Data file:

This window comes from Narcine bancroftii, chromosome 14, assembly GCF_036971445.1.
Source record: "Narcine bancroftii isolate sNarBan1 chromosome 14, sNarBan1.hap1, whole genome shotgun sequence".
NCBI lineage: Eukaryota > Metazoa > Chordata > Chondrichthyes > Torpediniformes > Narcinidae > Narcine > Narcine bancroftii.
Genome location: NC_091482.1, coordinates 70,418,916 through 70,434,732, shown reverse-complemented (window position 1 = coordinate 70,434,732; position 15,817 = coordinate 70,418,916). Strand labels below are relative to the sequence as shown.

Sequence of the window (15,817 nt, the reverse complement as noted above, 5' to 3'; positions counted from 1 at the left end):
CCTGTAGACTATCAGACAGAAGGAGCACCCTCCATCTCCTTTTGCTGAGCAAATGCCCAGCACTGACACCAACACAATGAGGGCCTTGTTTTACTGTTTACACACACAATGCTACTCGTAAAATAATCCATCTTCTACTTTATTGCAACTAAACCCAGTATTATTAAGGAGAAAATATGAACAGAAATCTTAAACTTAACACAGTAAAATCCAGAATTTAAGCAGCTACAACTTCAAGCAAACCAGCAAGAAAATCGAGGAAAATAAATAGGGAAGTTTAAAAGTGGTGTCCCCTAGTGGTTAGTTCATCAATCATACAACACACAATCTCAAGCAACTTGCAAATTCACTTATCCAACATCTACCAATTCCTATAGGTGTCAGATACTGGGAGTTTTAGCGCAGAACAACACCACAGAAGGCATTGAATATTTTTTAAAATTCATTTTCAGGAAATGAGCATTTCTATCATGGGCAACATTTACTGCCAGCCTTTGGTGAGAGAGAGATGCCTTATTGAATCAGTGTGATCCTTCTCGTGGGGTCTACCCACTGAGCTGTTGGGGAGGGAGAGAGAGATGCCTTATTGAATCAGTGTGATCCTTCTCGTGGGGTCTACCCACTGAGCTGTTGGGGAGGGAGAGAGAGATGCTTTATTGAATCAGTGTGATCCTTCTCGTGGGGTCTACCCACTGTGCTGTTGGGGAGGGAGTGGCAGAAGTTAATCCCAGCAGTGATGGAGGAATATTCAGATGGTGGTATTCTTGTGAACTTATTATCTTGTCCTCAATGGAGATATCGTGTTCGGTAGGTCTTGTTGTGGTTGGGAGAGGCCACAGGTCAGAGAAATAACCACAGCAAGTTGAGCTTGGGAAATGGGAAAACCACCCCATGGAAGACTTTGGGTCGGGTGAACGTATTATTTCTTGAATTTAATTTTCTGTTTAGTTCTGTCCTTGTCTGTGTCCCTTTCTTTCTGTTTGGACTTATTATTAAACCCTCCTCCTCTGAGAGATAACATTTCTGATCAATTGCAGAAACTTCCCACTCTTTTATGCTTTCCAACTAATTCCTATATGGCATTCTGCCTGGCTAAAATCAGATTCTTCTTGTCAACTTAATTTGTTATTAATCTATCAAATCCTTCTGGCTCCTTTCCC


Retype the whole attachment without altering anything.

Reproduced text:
This window comes from Narcine bancroftii, chromosome 14, assembly GCF_036971445.1.
Source record: "Narcine bancroftii isolate sNarBan1 chromosome 14, sNarBan1.hap1, whole genome shotgun sequence".
NCBI lineage: Eukaryota > Metazoa > Chordata > Chondrichthyes > Torpediniformes > Narcinidae > Narcine > Narcine bancroftii.
Genome location: NC_091482.1, coordinates 70,418,916 through 70,434,732, shown reverse-complemented (window position 1 = coordinate 70,434,732; position 15,817 = coordinate 70,418,916). Strand labels below are relative to the sequence as shown.

Sequence of the window (15,817 nt, the reverse complement as noted above, 5' to 3'; positions counted from 1 at the left end):
CCTGTAGACTATCAGACAGAAGGAGCACCCTCCATCTCCTTTTGCTGAGCAAATGCCCAGCACTGACACCAACACAATGAGGGCCTTGTTTTACTGTTTACACACACAATGCTACTCGTAAAATAATCCATCTTCTACTTTATTGCAACTAAACCCAGTATTATTAAGGAGAAAATATGAACAGAAATCTTAAACTTAACACAGTAAAATCCAGAATTTAAGCAGCTACAACTTCAAGCAAACCAGCAAGAAAATCGAGGAAAATAAATAGGGAAGTTTAAAAGTGGTGTCCCCTAGTGGTTAGTTCATCAATCATACAACACACAATCTCAAGCAACTTGCAAATTCACTTATCCAACATCTACCAATTCCTATAGGTGTCAGATACTGGGAGTTTTAGCGCAGAACAACACCACAGAAGGCATTGAATATTTTTTAAAATTCATTTTCAGGAAATGAGCATTTCTATCATGGGCAACATTTACTGCCAGCCTTTGGTGAGAGAGAGATGCCTTATTGAATCAGTGTGATCCTTCTCGTGGGGTCTACCCACTGAGCTGTTGGGGAGGGAGAGAGAGATGCCTTATTGAATCAGTGTGATCCTTCTCGTGGGGTCTACCCACTGAGCTGTTGGGGAGGGAGAGAGAGATGCTTTATTGAATCAGTGTGATCCTTCTCGTGGGGTCTACCCACTGTGCTGTTGGGGAGGGAGTGGCAGAAGTTAATCCCAGCAGTGATGGAGGAATATTCAGATGGTGGTATTCTTGTGAACTTATTATCTTGTCCTCAATGGAGATATCGTGTTCGGTAGGTCTTGTTGTGGTTGGGAGAGGCCACAGGTCAGAGAAATAACCACAGCAAGTTGAGCTTGGGAAATGGGAAAACCACCCCATGGAAGACTTTGGGTCGGGTGAACGTATTATTTCTTGAATTTAATTTTCTGTTTAGTTCTGTCCTTGTCTGTGTCCCTTTCTTTCTGTTTGGACTTATTATTAAACCCTCCTCCTCTGAGAGATAACATTTCTGATCAATTGCAGAAACTTCCCACTCTTTTATGCTTTCCAACTAATTCCTATATGGCATTCTGCCTGGCTAAAATCAGATTCTTCTTGTCAACTTAATTTGTTATTAATCTATCAAATCCTTCTGGCTCCTTTCCC